Theological Limbo?

     This is a term a friend, Anne Rogers, coined Monday in a conversation we were having regarding the death of Osama Bin Laden. Like most people, when I awoke and turned on the news I sat glued to the screen. I couldn't believe what I saw. I turned to the internet and was stunned by what I read. 

     9 1/2 years ago in a horrific hour where time stood still our sense of safety and isolation was completely shattered. An act of terrorism, a magnitude never before seen in any other country, had been committed on American soil. Anyone alive and well on that day remembers where they were and what they were doing when the towers came falling down in front of our eyes on national television and then the plane crash in a field in Pennsylvania and another into the Pentagon in Washington, DC. Horrifying moments played out over and over in the days and weeks following as we learned, many for the very first time, that a small group of extremists in the country of Afghanistan hated the United States and all we stood for so much they felt they had to do everything within their power to inflict harm on innocent lives. 

            The morning news proudly announced the death of Osama Bin Laden and panned the crowds around the country gathering to cheer this military triumph while chanting, “USA!” Throughout it all I felt more numb and stunned rather than elated. I spent a great deal of time trying to sort out what, exactly, I felt about the entire ordeal. “Uniquely-strange” was the best adjective I could conjure at that moment. I posted on Facebook, “I could not celebrate, nor could I mourn this event.”  I wondered how people reacted to Hitler’s death. Turns out, they reacted in much the same way. Nancy Jo Kemper, a minister-friend in Versailles, KY, pointed out a bit of what she called calendar-coincidence—Hitler died May 1, 1945. I didn’t know what to feel with this death. I spent a great deal of the day in reflection. I finally realized the conundrum I faced was because all the ‘norms’ associated with death could not apply in this instance.

            We, as Christians, maintain certain understandings regarding death. We mourn the loss of life. We celebrate the life that was lived and the contributions the person brought to our experiences. And, occasionally, we might celebrate the fact that someone who was suffering can now find peace. We celebrate the fact that the one we knew now has the promise of everlasting life through the grace of God fulfilled in Jesus Christ. The death of an international terrorist responsible for the loss of thousands of: fathers, brothers, mothers, sisters, sons, daughters, grandmothers, grandfathers, aunts, uncles, husbands, wives, friends, neighbors and strangers leaves us no room to feel the ‘normal’ emotions associated with death, so we are left with ‘theological limbo’ and wondering what we are to do with this strange emotion.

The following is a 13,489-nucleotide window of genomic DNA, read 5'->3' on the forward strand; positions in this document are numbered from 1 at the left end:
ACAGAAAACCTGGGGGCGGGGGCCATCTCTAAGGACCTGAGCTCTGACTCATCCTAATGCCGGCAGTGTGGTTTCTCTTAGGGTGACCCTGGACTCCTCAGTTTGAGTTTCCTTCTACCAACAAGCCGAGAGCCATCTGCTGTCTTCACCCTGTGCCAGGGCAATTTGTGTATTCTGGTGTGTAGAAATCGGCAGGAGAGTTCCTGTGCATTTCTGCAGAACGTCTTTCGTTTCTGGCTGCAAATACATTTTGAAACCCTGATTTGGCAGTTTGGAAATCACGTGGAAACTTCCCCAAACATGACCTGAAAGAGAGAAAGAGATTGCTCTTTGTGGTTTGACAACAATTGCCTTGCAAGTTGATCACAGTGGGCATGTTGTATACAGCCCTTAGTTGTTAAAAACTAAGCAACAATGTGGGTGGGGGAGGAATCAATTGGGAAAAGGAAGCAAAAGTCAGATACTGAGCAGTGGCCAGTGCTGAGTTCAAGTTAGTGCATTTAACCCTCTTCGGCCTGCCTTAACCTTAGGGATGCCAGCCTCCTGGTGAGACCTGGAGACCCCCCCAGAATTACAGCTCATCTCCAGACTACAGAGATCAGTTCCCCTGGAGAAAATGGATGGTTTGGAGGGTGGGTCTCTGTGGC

Another ministerial friend of mine, Julie Richardson Brown, said it best in her blog:

I’m glad Osama bin Laden is gone.  There are in this world forces evil enough to warrant eradication.  And while I wish–and I really do–that he could have truly been brought to justice through some sort of custody and trial process, I have no answers for how that would have played out, and recognize it would have held complications all its own–and so all I know to do is acknowledge that there is an undeniable sense of relief at knowing he is no longer able to live out the sort of hate he lived by.  I don’t know that his death makes anything better or solves any problems–in fact I’m pretty sure it doesn’t–but, still….

And, even as I make my confession above, I do so giving thanks that God’s grace is, truly, sufficient–because clearly mine is not.  And in the depths of my soul, I believe that God loves Osama bin Laden–and so grieves the horror of his life and his death as only God can do.

…And so what I really wish is that the kind of crazy hatred that festered and burned in Osama bin Laden’s heart was not only no more, but had never been.  Anywhere.  At any time.  What I really find myself thinking about today is that this way we continue to breed division, spawn hate, do violence and cast aside those we deem as not mattering cannot possibly be what God meant for us.  What I really wonder is if we’ll ever discover what it might mean to live–all of us–in the light and love and all-consuming grace that is ours simply by having been breathed into life by a force of goodness more powerful than any evil could ever be.

I’ve no use for chants of riotous glee and celebration over this.  Nor do I have any use for a sort of self-righteous talk about forgiveness that leaves no room for the honest sense of relief I feel (and I know I’m not alone in this).  What I am left with is the aching feeling that this world–that we–are so far from what God has called us to be.  And a longing to find a way past all the ways we shut one another out and into a wholeness greater than any of us has ever known.


Julie also quotes John Lennon so aptly…”you may say I’m a dreamer, but I’m not the only one. I hope someday you will join us, and the world will live as one…”


Join me in dreaming for a better world tomorrow…